Rauner, General Assembly playing chicken over mental health money: Mitchell

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Gov. Bruce Rauner | AP file photo

When elected officials play chicken, the state’s most vulnerable residents are at risk.

For instance, although people like to blame Gov. Bruce Rauner for draconian cuts that would affect the disadvantaged, the General Assembly could ignore Rauner’s proposals and look elsewhere.

But every year there’s a standoff and, as always, social service programs are targets.


Frankly, it’s unbelievable that despite the alarming number of shootings and homicides in Chicago, Rauner is seriously considering cutting $82 million from the Division of Mental Health.

Even agencies that serve populations primarily on the North Side are running scared.

News that Community Counseling Centers of Chicago would close its doors at the end of the month came as such a shock, therapists and health care professionals rallied Tuesday to protest the closure.

RELATED: House Dems reject Rauner’s proposed cuts to human services

At some community health centers, the $82 million proposed cut would mean psychiatrists and psychiatric nurses getting pink slips.

The steep cuts would also result in more mentally ill people ending up in Cook County Jail or in a hospital or in a cemetery.

“You simply cannot provide mental health care without access to medical professionals trained in psychiatry,” said Andy Wade, vice president of strategy and communications for Metropolitan Family Services.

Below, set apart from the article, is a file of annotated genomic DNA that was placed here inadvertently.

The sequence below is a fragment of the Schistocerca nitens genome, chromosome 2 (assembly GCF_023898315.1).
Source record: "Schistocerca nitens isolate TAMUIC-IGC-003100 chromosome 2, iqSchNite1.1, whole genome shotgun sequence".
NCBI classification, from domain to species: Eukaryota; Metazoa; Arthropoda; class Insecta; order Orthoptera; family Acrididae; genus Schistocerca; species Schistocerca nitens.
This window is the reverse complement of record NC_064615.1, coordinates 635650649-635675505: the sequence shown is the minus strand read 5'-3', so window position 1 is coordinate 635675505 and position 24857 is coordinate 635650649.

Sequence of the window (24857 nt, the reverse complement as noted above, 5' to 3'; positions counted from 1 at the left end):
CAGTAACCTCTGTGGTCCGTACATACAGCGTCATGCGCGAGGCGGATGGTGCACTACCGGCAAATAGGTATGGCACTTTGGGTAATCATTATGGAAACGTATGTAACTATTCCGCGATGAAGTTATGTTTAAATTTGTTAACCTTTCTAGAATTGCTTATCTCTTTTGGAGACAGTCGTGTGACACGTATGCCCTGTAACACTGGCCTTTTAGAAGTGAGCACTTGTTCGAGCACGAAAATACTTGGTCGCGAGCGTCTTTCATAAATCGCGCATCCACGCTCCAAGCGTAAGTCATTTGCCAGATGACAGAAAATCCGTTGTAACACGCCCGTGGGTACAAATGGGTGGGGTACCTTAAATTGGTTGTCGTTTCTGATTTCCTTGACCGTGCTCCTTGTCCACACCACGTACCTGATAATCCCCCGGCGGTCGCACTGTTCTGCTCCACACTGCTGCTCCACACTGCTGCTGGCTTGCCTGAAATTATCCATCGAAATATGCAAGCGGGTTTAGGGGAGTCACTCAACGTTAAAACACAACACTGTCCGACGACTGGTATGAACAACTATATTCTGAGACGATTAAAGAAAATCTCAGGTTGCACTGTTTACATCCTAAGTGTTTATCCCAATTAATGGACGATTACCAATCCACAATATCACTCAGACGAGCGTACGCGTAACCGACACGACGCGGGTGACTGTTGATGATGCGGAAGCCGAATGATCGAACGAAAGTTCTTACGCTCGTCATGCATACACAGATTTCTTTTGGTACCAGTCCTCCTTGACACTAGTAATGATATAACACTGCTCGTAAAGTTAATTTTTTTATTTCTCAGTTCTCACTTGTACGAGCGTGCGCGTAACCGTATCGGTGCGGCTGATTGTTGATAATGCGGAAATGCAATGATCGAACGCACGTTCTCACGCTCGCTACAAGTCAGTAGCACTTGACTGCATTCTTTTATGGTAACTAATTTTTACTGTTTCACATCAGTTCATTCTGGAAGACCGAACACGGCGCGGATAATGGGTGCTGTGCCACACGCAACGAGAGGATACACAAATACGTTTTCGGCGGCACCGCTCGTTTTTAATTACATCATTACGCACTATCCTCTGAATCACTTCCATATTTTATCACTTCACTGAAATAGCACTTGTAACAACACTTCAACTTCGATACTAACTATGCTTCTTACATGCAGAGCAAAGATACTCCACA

Metropolitan Family Services claims the elimination of psychiatric treatment grants will threaten its entire mental health practice.

“They provide the expertise and diagnoses that are the foundation of successful treatment, including medication when it is necessary,” Wade said.

Kevin Birmingham, 47, was diagnosed with a bipolar condition in 1991. He was treated at two other community health centers before the facilities were forced to close. Birmingham was hospitalized about 32 times before he landed at Metropolitan Family Services.

“When I found Metro, I was in bed depressed and suffering from anxiety. I was handicapped and suicidal,” Birmingham told me. “Metro has been a saving grace for me. I don’t know what I would do without it.”

Angela Love, 47, was a straight-A student earning a degree in business management before she was diagnosed with severe depression.

Her life began to unravel after she discovered her father’s dead body in 2002. She suffered another trauma when two men broke into her house while she was home, and she also survived two rape attempts.

“To this day I still feel violated. I thought I would lose my mind. I slept all day. I didn’t do anything. I didn’t go outside. I didn’t talk to anybody. My bedroom was my domain. One day I said to myself, this is not of God. I went back to Metropolitan, where my psychiatrists and therapists have helped. They were a real lifesaver,” she said.

Sometimes it seems many of us have more compassion for animals than we do for the human beings who are battling mental disorders. We bemoan the plight of sick puppies and ignore the sight of homeless adults sprawled on the street.

But while there are many things a person can do to improve his or her community, treating mental illness is not one of them.

“We don’t have the tools,” Love said. “My environment led me to be the way I am, but with God, my psychiatrist, my therapist and my groups, they have made me a better person,” she said.

Springfield should stop playing games with these lives.

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